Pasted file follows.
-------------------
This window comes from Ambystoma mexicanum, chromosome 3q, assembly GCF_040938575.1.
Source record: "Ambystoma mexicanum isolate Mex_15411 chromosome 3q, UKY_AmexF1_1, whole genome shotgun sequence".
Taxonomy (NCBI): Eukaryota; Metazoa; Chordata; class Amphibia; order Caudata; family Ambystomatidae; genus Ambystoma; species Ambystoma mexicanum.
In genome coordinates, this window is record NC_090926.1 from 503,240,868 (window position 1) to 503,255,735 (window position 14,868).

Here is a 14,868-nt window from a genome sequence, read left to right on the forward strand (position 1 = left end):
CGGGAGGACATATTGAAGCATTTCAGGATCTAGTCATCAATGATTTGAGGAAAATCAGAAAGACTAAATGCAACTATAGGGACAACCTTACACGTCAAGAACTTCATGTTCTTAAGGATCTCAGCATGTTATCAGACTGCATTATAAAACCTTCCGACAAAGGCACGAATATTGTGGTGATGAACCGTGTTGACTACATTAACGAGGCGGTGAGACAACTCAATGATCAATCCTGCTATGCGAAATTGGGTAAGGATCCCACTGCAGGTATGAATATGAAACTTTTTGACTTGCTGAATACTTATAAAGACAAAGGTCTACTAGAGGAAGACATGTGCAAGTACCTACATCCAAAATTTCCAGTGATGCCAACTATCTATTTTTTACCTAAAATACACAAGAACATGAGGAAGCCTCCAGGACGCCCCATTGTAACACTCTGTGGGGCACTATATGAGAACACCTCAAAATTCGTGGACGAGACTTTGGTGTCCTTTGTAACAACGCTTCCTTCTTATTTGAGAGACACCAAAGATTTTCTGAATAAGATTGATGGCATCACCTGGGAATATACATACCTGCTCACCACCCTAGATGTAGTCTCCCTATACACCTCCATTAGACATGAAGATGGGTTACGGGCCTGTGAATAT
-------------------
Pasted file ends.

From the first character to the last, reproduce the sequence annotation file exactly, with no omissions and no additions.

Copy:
This window comes from Ambystoma mexicanum, chromosome 3q, assembly GCF_040938575.1.
Source record: "Ambystoma mexicanum isolate Mex_15411 chromosome 3q, UKY_AmexF1_1, whole genome shotgun sequence".
Taxonomy (NCBI): Eukaryota; Metazoa; Chordata; class Amphibia; order Caudata; family Ambystomatidae; genus Ambystoma; species Ambystoma mexicanum.
In genome coordinates, this window is record NC_090926.1 from 503,240,868 (window position 1) to 503,255,735 (window position 14,868).

Here is a 14,868-nt window from a genome sequence, read left to right on the forward strand (position 1 = left end):
CGGGAGGACATATTGAAGCATTTCAGGATCTAGTCATCAATGATTTGAGGAAAATCAGAAAGACTAAATGCAACTATAGGGACAACCTTACACGTCAAGAACTTCATGTTCTTAAGGATCTCAGCATGTTATCAGACTGCATTATAAAACCTTCCGACAAAGGCACGAATATTGTGGTGATGAACCGTGTTGACTACATTAACGAGGCGGTGAGACAACTCAATGATCAATCCTGCTATGCGAAATTGGGTAAGGATCCCACTGCAGGTATGAATATGAAACTTTTTGACTTGCTGAATACTTATAAAGACAAAGGTCTACTAGAGGAAGACATGTGCAAGTACCTACATCCAAAATTTCCAGTGATGCCAACTATCTATTTTTTACCTAAAATACACAAGAACATGAGGAAGCCTCCAGGACGCCCCATTGTAACACTCTGTGGGGCACTATATGAGAACACCTCAAAATTCGTGGACGAGACTTTGGTGTCCTTTGTAACAACGCTTCCTTCTTATTTGAGAGACACCAAAGATTTTCTGAATAAGATTGATGGCATCACCTGGGAATATACATACCTGCTCACCACCCTAGATGTAGTCTCCCTATACACCTCCATTAGACATGAAGATGGGTTACGGGCCTGTGAATAT